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Small Groups Dominate US Immigration Debate


The war in Iraq and immigration reform continue to dominate the political debate in Washington. While much of the debate takes place in the halls of Congress, small but influential grass roots groups are making themselves heard in a big way, both in Washington and nationally. VOA national correspondent Jim Malone has a report.

Take the issue of immigration reform. Congressional efforts to pass a reform bill have stalled for the time being, in part because conservative Republicans like Congressman Virgil Goode of Virginia oppose efforts to create a path to U.S. citizenship for an estimated 12 million illegal immigrants.

"My message to them is, not in two weeks, not in two months, not in two years, never! We must be clear that we will not surrender America and we will not turn the United States over to the invaders from south of the border," said Virgil Goode.

Goode and other lawmakers who oppose the current immigration reform proposal as too weak on border enforcement are not alone. They are getting a huge boost from grassroots groups around the country that flood congressional offices with e-mails and phone calls in opposition to the immigration bill.

Deborah Robinet has come from San Diego, California, to help organize what is called the March for America, a rally of more than 60 anti-immigration groups that have come to Washington to be heard on the issue.

"With all the faxes and the e-mails, and some of them are feeling threatened," said Deborah Robinet. "Oh, I feel so sorry for them. Protesting is very, very important because it is in your face."

After stepping away from the rally stage in front of the Washington Monument, Congressman Goode tells VOA that Robinet and other grassroots organizers are having an impact in the immigration debate.

"I hope the grass roots will keep the calls and the e-mails and the faxes and the messages up," he said. "If you do not keep the grass roots effort alive, it will be tough to stop. With the grassroots effort, it stopped it [the immigration bill] or slowed it before and I hope it will slow it in the future."

Political analysts agree that the grassroots opponents of the immigration bill have had some success.

Fred Barnes is editor of the Weekly Standard magazine and a frequent guest on VOA's Issues in the News program.

"You know, on this I have written favorably about it, I have talked favorably about this compromise," said Fred Barnes. "I have never gotten so much e-mail, all hostile, and it does stir up passions. And the opponents of this bill have had the intensity."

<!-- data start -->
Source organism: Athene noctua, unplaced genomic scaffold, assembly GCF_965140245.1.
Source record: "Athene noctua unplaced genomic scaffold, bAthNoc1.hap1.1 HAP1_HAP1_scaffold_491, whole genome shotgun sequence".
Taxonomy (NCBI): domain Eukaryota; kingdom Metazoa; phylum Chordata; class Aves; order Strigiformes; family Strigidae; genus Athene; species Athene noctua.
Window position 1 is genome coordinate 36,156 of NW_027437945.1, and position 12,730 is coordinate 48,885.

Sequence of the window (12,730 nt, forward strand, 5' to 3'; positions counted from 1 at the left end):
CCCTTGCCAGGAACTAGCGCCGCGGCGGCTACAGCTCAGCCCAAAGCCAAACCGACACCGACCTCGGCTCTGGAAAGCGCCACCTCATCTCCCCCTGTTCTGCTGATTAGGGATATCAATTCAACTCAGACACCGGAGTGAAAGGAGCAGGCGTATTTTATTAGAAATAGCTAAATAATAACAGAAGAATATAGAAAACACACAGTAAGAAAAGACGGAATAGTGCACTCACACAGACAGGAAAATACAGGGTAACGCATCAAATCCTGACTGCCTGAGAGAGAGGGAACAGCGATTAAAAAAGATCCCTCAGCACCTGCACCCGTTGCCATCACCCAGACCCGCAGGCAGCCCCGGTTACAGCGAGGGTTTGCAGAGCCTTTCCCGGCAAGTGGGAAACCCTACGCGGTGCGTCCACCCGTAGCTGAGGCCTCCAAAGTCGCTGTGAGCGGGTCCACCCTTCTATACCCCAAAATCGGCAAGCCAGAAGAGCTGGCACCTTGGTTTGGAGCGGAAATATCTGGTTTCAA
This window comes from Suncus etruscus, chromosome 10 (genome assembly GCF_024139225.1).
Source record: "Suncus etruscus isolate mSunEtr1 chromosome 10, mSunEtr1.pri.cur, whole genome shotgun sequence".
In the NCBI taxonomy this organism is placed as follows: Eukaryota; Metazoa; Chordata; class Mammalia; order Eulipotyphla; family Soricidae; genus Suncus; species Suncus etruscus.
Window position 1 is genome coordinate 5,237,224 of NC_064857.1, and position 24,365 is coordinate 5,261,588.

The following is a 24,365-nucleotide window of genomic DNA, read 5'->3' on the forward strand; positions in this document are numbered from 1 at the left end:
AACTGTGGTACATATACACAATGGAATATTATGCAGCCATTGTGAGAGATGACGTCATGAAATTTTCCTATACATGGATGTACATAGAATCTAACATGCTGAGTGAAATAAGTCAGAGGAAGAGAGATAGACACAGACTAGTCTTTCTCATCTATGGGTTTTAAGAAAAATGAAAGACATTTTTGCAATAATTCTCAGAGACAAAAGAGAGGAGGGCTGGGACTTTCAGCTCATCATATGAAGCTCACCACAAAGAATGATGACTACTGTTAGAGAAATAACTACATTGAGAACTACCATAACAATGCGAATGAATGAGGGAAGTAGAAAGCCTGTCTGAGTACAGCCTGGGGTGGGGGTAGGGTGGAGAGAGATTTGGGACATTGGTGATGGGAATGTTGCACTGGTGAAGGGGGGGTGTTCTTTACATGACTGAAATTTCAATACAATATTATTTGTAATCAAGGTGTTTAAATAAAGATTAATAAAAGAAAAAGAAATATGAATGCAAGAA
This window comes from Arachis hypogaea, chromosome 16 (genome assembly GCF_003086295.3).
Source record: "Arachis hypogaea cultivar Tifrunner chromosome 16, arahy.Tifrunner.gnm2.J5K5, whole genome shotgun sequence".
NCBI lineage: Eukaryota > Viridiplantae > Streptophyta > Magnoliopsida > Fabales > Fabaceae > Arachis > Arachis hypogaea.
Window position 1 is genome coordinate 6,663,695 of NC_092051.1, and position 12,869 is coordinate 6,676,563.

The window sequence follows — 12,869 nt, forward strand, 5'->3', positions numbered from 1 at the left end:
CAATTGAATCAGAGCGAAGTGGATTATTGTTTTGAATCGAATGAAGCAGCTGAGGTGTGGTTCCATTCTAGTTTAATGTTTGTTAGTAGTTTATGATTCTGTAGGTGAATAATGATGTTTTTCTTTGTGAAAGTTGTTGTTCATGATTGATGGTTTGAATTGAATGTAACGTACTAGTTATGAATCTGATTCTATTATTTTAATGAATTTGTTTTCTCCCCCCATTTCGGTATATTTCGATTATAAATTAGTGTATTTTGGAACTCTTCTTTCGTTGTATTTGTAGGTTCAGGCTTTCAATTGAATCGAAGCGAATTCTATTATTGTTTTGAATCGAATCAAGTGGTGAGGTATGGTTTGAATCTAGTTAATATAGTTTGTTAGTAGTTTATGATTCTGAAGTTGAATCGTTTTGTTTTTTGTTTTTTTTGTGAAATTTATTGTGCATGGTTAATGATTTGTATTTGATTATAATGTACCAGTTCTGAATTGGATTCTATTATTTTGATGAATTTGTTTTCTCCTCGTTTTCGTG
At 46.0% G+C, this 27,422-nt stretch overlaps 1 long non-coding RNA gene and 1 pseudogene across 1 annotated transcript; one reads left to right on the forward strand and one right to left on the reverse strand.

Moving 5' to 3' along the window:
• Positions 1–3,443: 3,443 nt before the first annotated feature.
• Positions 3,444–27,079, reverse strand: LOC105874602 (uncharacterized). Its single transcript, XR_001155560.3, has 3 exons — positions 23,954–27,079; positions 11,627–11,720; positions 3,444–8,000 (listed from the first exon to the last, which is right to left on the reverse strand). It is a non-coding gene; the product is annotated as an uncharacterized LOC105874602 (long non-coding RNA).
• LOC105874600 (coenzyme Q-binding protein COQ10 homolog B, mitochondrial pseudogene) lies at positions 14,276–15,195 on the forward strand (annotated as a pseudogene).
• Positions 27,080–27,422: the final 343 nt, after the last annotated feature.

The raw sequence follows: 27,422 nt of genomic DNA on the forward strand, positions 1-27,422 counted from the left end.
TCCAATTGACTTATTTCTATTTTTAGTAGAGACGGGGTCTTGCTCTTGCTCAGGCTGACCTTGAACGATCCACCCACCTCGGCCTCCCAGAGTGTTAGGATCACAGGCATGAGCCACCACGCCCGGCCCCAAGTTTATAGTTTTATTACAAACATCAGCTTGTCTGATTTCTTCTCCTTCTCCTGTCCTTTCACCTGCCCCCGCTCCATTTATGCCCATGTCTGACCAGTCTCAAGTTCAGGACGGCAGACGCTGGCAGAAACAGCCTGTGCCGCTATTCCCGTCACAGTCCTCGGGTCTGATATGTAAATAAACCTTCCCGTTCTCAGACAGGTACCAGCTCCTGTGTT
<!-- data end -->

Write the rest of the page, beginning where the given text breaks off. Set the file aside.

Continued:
Grassroots movements have a history of being uneven in both their organization and effectiveness. But Deborah Robinet says coordinating a common message and action plan among dozens of groups spread out around the country is a lot easier in the age of the Internet.

"For the most part, the media does not like us and so we had to do all of this through the Internet," she said. "It took six months to put this together. We are so grass roots that we put are own money in. We barely scrounged up enough money to take care of the port-a-potties."

The crowd on this occasion is small, but Robinet says the rally will build over a period of days.

It is also clear the rally draws mainly conservatives who would normally support President Bush and the Republican Party.

One man who traveled from Pennsylvania to oppose the immigration bill is disappointed that the president is supporting the proposal.

"I voted for him and I cannot understand why he does not understand that is vital to the security of America," he said.

Immigration bill supporters acknowledge that the opponents have had an edge in winning enough public support to so far block the bill in Congress.

But supporters are using their own grassroots tactics including marches and petitions to demonstrate their support for immigration reform.

California Congressman Joe Baca, a Democrat who chairs the Congressional Hispanic Caucus, spoke at a news conference that featured immigrant rights supporters who had come to Washington to lobby on behalf of the reform bill.

"They have brought with them signed letters by more than one million, and I state, by more than one million, urging Congress [to pass reform legislation]," said Congressman Baca. "Right behind these boxes, this is only half probably of the one million because the American people want this, the statistics and the numbers in the polls indicate that we want comprehensive immigration reform and we want it now."

No matter the outcome of the immigration battle, both sides insist the ongoing debate over immigration reform reflects the importance of grassroots organizing and action.

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